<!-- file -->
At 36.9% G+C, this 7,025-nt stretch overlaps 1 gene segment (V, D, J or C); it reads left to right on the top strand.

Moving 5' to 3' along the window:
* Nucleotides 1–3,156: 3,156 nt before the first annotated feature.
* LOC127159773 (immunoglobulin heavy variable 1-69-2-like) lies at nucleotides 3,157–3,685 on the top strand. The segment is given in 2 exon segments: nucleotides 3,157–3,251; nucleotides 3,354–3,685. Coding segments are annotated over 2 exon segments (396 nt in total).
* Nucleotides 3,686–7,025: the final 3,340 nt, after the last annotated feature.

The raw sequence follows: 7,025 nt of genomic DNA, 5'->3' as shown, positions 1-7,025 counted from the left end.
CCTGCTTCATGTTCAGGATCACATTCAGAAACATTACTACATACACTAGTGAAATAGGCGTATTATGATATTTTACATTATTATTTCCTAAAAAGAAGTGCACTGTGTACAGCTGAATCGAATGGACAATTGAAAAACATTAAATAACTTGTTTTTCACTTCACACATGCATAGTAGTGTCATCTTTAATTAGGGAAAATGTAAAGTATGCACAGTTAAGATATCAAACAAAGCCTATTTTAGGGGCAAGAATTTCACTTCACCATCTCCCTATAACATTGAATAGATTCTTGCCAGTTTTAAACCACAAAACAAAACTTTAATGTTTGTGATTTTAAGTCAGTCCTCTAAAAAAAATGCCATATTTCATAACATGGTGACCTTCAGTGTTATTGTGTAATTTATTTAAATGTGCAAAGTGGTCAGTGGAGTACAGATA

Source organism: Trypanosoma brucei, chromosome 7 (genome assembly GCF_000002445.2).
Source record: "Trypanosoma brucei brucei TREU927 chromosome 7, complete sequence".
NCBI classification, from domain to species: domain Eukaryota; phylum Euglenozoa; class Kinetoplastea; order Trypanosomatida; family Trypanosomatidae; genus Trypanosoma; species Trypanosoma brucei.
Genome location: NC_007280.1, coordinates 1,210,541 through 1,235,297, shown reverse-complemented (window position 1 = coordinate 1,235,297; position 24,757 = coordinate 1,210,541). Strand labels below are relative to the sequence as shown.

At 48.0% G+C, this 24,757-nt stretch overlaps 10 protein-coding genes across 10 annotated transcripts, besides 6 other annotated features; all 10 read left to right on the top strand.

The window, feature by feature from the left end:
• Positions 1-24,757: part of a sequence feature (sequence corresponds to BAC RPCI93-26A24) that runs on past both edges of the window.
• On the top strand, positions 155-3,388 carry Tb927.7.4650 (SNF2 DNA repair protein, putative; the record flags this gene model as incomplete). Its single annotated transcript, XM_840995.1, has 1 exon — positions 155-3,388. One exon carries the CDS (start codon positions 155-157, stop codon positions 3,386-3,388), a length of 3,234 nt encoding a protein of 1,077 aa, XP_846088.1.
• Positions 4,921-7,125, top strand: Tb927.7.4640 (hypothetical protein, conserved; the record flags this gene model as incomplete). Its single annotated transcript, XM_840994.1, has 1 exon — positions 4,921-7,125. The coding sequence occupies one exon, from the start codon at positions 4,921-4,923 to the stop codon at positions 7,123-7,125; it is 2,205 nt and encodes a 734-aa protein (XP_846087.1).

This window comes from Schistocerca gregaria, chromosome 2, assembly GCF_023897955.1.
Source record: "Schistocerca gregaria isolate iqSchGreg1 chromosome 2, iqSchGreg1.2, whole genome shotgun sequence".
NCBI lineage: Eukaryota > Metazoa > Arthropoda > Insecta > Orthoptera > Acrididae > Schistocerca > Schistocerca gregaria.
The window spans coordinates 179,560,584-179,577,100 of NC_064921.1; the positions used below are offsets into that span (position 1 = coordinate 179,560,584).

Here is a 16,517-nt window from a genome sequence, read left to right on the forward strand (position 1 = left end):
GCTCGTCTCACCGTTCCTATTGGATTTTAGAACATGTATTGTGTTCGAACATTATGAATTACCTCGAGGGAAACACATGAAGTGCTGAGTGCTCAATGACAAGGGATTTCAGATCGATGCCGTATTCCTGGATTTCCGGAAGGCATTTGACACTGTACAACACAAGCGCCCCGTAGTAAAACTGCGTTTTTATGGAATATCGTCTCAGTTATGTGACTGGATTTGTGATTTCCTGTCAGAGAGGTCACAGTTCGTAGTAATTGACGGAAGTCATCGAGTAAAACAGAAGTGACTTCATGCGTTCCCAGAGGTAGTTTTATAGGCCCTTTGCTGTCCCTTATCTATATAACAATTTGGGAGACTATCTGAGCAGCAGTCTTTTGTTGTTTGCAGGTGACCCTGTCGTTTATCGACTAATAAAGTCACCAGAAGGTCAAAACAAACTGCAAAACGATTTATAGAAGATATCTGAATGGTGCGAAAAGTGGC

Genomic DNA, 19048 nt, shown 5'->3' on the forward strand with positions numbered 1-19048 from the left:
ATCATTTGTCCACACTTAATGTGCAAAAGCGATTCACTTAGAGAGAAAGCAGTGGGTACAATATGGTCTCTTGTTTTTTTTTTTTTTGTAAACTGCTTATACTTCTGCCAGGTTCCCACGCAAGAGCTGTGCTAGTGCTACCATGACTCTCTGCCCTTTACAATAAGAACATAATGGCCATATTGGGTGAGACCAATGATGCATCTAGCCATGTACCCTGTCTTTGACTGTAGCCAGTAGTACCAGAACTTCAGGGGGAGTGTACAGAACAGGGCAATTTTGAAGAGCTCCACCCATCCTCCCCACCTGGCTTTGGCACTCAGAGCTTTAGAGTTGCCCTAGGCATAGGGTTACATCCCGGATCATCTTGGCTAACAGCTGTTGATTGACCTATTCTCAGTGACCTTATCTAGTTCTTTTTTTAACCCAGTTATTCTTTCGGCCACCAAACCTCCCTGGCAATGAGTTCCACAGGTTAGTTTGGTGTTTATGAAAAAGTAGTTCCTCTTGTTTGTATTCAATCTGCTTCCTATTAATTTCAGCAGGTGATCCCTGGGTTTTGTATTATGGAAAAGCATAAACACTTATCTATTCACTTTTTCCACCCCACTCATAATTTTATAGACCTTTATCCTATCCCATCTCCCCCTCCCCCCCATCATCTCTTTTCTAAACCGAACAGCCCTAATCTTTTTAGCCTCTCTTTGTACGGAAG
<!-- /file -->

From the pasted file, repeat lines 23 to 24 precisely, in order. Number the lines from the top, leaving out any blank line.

Genomic DNA, 19048 nt, shown 5'->3' on the forward strand with positions numbered 1-19048 from the left:
ATCATTTGTCCACACTTAATGTGCAAAAGCGATTCACTTAGAGAGAAAGCAGTGGGTACAATATGGTCTCTTGTTTTTTTTTTTTTTGTAAACTGCTTATACTTCTGCCAGGTTCCCACGCAAGAGCTGTGCTAGTGCTACCATGACTCTCTGCCCTTTACAATAAGAACATAATGGCCATATTGGGTGAGACCAATGATGCATCTAGCCATGTACCCTGTCTTTGACTGTAGCCAGTAGTACCAGAACTTCAGGGGGAGTGTACAGAACAGGGCAATTTTGAAGAGCTCCACCCATCCTCCCCACCTGGCTTTGGCACTCAGAGCTTTAGAGTTGCCCTAGGCATAGGGTTACATCCCGGATCATCTTGGCTAACAGCTGTTGATTGACCTATTCTCAGTGACCTTATCTAGTTCTTTTTTTAACCCAGTTATTCTTTCGGCCACCAAACCTCCCTGGCAATGAGTTCCACAGGTTAGTTTGGTGTTTATGAAAAAGTAGTTCCTCTTGTTTGTATTCAATCTGCTTCCTATTAATTTCAGCAGGTGATCCCTGGGTTTTGTATTATGGAAAAGCATAAACACTTATCTATTCACTTTTTCCACCCCACTCATAATTTTATAGACCTTTATCCTATCCCATCTCCCCCTCCCCCCCATCATCTCTTTTCTAAACCGAACAGCCCTAATCTTTTTAGCCTCTCTTTGTACGGAAG